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Antislavery Poetry from San Francisco

Running man image from workshop poster

The Pacific Appeal was the leading African American newspaper on the West Coast during the early 1860s.  A newly-published set of eight antislavery poems from the journal's inaugural 1862 volume captures the sense of expectancy within the African American community for the imminent end of US slavery.  These poems include the work of James Madison Bell, a San Francisco plasterer, brickmason, and poet.  Read more... 
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Narrative of the Anti-Slavery Experience of a Minister in the Methodist E. Church, Who Was Twice Rejected by the Philadelphia Annual Conference, and Finally Deprived of a License to Preach for Being an Abolitionist

An 1845 autobiographical narrative by Lucius Matlack, a leading figure of American Methodism, concerning his experience as a religious abolitionist. Digitized by the Antislavery Literature Project.

 

Lucius C. Matlack (1816-1883) was a major figure of nineteenth-century American Methodism. He published this Narrative as vindication following his rejection as a licensed preacher for advocating abolitionism. During 1844-45, the Methodist Church underwent a north-south schism over slavery, with southern Methodist seceding over the attacks of antislavery clergy and lay members from northern states. Matlack was an emphatic supporter of the Methodist antislavery forces, led by his friend and mentor Orange Scott, La Roy Sunderland, Luther Lee, and others. He published this narrative as autobiographical illumination of the recent history of antislavery conflict within the Methodist church.

Born in Baltimore, Matlack was beginning a career as a minister at the same time as he was attracted to the antislavery cause. The result was that in April 1837 the Methodist Episcopal conference denied him ordination and a preacher’s licence for radical “modern abolitionism” and again in 1839, both times unanimously. He subsequently joined Orange Scott as a minister in Lowell, Massachusetts, in 1839, at took further appointments in Holliston and Boston. He received ordination from the New England Conference in 1840. Matlack was a participant in the establishment in 1843 in Utica, New York, of the Wesleyan Methodist Connection, a group of churches that formed the Wesleyan Church in America.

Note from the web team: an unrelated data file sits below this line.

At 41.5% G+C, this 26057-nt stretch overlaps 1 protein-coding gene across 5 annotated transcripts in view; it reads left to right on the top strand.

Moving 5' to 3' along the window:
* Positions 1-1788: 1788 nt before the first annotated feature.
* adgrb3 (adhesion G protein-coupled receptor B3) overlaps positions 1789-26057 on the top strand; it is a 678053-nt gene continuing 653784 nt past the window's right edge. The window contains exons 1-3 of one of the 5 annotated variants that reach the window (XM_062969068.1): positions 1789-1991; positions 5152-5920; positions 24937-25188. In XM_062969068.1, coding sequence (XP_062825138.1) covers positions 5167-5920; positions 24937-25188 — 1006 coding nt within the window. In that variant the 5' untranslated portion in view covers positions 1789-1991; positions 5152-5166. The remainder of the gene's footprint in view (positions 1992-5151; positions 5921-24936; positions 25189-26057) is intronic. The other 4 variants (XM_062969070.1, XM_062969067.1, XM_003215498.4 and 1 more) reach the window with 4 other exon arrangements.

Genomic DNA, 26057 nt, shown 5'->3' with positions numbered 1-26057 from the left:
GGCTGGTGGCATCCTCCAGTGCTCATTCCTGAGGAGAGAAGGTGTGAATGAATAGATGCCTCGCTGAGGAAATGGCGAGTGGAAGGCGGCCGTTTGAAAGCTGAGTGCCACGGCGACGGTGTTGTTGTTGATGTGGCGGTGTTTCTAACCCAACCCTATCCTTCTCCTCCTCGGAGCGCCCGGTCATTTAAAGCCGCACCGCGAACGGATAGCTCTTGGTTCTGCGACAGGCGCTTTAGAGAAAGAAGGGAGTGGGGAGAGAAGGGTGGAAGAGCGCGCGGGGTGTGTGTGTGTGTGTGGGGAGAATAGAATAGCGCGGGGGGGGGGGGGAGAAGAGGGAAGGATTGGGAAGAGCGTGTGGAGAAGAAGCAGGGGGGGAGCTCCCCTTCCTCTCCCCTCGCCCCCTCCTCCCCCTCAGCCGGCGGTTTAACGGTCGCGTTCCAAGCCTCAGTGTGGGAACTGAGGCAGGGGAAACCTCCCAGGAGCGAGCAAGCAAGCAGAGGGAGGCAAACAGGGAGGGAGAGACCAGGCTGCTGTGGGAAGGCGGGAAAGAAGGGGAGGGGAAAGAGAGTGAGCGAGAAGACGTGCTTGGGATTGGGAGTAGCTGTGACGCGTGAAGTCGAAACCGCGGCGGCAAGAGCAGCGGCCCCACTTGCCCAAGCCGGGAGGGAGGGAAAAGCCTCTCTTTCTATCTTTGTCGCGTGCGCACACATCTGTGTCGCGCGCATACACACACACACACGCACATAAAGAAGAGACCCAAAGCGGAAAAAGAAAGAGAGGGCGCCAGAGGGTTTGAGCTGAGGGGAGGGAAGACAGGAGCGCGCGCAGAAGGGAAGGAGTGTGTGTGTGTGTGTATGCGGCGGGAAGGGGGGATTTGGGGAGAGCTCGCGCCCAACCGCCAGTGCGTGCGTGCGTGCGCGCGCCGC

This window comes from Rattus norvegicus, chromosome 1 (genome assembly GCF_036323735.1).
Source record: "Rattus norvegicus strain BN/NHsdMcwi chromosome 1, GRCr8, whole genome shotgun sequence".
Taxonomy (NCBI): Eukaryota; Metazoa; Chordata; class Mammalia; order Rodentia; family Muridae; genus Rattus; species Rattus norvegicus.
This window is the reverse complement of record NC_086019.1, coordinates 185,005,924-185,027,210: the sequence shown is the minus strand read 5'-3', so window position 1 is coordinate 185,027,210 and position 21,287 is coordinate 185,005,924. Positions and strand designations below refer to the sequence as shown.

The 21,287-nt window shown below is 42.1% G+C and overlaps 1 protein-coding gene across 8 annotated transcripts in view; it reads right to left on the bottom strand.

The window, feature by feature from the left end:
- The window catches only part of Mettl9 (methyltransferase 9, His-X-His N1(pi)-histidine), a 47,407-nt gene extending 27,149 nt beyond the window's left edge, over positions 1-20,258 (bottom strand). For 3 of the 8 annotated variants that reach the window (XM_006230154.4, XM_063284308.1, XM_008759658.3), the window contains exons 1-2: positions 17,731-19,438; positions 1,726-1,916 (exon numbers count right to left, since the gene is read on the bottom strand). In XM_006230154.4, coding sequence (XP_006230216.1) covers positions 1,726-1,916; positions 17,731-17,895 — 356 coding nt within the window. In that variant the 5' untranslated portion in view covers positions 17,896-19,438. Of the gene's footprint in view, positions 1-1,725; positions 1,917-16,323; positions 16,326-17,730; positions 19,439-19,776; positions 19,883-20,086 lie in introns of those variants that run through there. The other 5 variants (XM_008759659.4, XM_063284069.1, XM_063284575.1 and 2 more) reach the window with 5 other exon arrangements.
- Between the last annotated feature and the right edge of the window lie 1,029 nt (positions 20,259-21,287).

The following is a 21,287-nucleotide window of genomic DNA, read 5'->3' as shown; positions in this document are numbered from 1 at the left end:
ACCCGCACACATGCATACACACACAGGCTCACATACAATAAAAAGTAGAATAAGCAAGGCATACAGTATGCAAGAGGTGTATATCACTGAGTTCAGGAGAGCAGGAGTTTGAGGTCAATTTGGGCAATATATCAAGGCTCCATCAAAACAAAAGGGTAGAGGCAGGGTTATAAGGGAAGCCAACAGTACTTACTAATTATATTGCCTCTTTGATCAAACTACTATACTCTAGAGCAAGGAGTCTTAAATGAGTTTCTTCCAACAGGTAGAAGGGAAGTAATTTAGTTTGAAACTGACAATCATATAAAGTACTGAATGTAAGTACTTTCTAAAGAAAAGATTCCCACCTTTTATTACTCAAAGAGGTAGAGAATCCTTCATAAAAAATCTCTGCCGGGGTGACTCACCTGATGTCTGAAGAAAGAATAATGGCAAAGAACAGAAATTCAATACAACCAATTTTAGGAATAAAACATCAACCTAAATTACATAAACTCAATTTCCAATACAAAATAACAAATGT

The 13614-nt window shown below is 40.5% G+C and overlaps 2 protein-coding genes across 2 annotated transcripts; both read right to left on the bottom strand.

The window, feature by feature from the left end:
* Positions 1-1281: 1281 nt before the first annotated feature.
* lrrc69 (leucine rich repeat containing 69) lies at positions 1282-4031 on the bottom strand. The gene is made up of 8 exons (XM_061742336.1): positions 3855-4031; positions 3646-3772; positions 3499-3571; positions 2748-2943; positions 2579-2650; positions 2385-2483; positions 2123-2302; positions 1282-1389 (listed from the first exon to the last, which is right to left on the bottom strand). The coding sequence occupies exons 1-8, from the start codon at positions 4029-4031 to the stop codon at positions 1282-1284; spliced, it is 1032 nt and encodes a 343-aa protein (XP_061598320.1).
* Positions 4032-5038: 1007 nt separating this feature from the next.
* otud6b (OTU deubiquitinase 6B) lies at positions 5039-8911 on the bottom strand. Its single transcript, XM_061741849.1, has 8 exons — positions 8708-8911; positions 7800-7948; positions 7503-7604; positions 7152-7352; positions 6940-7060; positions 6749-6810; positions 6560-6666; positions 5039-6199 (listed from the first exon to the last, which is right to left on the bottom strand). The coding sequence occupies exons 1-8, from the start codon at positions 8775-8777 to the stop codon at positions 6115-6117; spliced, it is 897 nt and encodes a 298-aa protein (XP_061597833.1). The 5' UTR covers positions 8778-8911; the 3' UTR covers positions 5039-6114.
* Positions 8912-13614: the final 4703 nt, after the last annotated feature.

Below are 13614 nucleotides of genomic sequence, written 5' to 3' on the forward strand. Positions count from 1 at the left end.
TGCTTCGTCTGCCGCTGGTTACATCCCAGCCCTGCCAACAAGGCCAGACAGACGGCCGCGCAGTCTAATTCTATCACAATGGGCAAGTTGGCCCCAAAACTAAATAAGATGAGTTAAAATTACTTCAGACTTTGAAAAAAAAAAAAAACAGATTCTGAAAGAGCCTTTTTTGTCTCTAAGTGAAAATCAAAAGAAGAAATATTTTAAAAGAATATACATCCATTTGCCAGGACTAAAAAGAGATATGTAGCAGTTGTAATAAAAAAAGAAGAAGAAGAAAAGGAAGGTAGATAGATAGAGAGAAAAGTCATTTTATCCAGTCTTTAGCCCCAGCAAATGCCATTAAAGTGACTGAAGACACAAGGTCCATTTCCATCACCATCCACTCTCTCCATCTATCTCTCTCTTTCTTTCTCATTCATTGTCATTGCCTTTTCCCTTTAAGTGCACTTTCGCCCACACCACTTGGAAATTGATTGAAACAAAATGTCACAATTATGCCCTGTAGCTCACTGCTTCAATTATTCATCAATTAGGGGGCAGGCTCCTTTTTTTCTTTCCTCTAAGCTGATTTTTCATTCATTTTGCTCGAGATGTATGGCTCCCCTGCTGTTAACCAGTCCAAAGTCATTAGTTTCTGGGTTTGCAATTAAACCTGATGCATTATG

During the 1850s Matlack became second president of the still-forming Wheaton College. He left to join the Union Army as chaplain of the 8th Illinois Cavalry, then assumed officer’s rank in the 17th Illinois Cavalry. He was mustered out of the army in 1866 with the rank of brevet colonel. In 1867, the Philadelphia Annual Conference ordained him by unanimous vote, reversing their rejection of thirty years previous. He subsequently served as a minister in Elkton, Maryland, New Orleans, and Wilmington and Middletown, Delaware. He died in his Maryland home on July 19, 1883 (Christian Cynosure, July 24, 1883).

Matlack’s publications included (with Daniel Denison Whedon) The Antislavery Struggle and Triumph in the Methodist Episcopal Church; (with Orange Scott) The Life of Rev. Orange Scott: Compiled from his Personal Narrative, Correspondence, and Other Authentic Sources of Information (New York: C. Prindle and L.C. Matlack, 1847); A True Church; its Simplicity of Character (New York: Book Room Office, 1848); The History of American Slavery and Methodism from 1780 to 1849, and History of the Wesleyan Methodist Connection of America (New York: Wesleyan Book Room Office, 1849); an introduction to Narrative of the Life and Adventures of Henry Bibb, an American Slave (New York: self-published, 1850); (with Luther Lee and Samuel J. May) Discussion of the Doctrine of the Trinity (Syracuse, NY: Wesleyan Book Room, 1854); Secession: A Personal Narrative of Proscription, for Being an Abolitionist (Syracuse, New York, 1856); and (with Cyrus Prindle and Luther Lee) Reunion with the Methodist Episcopal Church Defended (Syracuse, New York: Master and Lee, 1868).

— Joe Lockard